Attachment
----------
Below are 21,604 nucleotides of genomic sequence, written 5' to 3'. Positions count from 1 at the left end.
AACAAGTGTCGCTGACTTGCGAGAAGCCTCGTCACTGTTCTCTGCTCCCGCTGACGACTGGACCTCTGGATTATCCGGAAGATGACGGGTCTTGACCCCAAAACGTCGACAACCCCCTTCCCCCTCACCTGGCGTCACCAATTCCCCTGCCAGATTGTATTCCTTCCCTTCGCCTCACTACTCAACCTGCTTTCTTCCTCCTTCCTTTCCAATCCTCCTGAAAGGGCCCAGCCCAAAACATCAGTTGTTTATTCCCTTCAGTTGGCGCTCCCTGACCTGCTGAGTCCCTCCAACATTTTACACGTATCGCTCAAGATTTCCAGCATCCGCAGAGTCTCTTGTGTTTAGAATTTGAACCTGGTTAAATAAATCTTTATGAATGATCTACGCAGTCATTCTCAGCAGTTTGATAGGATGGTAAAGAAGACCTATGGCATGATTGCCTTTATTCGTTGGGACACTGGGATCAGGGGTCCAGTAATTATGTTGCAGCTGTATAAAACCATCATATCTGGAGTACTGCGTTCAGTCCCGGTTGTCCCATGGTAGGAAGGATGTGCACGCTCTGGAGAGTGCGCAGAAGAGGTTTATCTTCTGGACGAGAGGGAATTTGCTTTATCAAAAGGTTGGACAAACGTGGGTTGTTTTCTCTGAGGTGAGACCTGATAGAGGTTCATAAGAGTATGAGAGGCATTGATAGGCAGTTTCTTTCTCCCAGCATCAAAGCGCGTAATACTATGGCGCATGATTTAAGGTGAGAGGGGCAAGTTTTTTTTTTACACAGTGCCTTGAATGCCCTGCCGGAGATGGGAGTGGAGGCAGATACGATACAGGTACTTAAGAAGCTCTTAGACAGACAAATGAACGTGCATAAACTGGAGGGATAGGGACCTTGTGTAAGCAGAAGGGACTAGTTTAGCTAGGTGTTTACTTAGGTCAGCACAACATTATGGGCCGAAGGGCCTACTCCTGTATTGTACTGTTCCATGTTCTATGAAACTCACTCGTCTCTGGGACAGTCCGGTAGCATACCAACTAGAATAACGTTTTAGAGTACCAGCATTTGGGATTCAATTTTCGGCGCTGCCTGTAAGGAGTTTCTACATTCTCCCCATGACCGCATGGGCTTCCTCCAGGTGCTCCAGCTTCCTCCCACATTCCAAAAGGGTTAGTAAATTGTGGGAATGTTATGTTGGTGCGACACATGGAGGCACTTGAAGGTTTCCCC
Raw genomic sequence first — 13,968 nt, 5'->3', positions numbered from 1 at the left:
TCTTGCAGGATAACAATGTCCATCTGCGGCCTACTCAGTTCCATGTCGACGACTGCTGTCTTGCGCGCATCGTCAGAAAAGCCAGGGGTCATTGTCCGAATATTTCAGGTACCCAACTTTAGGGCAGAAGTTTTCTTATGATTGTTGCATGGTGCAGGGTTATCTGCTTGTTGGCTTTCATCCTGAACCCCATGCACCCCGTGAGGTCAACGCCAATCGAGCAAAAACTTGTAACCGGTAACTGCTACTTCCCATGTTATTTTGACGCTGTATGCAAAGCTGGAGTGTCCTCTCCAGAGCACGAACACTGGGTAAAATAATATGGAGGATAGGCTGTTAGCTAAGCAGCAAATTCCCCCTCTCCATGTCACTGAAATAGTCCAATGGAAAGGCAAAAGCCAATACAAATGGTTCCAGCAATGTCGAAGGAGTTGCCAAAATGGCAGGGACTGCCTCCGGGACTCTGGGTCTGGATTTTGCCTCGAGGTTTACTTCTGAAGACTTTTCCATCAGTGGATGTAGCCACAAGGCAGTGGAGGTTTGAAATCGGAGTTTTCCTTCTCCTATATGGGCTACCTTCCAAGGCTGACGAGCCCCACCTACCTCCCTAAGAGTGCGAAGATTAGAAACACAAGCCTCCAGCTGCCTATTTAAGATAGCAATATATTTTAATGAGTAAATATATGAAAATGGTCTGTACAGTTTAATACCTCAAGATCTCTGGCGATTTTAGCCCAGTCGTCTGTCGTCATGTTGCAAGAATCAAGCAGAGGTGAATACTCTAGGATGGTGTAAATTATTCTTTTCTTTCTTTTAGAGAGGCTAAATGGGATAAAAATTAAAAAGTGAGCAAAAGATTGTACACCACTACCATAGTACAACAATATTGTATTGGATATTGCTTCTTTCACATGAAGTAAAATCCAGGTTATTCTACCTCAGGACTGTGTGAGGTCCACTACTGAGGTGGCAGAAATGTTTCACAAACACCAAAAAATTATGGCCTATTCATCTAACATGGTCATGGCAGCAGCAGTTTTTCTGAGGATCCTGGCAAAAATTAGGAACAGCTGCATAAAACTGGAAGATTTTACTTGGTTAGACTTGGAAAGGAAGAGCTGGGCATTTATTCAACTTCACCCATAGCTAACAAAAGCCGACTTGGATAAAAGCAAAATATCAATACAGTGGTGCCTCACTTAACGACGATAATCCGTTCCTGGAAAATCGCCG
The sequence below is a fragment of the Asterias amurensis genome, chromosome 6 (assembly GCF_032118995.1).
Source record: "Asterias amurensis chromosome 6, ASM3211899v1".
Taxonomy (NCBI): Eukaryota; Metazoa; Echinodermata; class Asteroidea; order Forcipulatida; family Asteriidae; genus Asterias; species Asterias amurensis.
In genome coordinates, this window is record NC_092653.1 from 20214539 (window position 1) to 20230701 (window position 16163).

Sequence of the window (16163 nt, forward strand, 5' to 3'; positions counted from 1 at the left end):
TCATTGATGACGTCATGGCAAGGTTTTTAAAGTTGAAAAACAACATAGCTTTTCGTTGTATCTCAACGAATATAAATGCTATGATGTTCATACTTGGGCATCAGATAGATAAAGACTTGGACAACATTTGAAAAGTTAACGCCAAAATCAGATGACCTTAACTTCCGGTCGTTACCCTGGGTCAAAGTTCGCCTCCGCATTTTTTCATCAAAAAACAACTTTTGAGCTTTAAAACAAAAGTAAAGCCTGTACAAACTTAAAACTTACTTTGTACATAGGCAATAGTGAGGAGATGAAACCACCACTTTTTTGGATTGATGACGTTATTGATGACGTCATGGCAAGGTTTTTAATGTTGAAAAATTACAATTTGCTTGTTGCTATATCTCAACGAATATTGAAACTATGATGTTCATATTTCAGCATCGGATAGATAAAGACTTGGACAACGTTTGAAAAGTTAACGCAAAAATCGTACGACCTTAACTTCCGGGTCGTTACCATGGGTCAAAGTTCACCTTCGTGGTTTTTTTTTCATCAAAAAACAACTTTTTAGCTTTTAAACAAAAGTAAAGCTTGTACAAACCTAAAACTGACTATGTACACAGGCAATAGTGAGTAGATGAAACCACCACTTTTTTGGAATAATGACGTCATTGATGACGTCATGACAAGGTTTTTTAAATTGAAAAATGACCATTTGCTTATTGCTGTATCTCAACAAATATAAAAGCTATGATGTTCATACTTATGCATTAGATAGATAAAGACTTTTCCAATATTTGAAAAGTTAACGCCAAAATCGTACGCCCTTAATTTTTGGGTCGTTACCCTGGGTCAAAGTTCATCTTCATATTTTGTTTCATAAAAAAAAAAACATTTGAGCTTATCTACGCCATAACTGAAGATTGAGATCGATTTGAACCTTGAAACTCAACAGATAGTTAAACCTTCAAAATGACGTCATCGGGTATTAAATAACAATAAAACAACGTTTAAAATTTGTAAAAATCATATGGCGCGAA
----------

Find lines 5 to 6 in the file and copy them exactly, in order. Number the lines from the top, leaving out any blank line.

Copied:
The sequence below is a fragment of the Asterias amurensis genome, chromosome 6 (assembly GCF_032118995.1).
Source record: "Asterias amurensis chromosome 6, ASM3211899v1".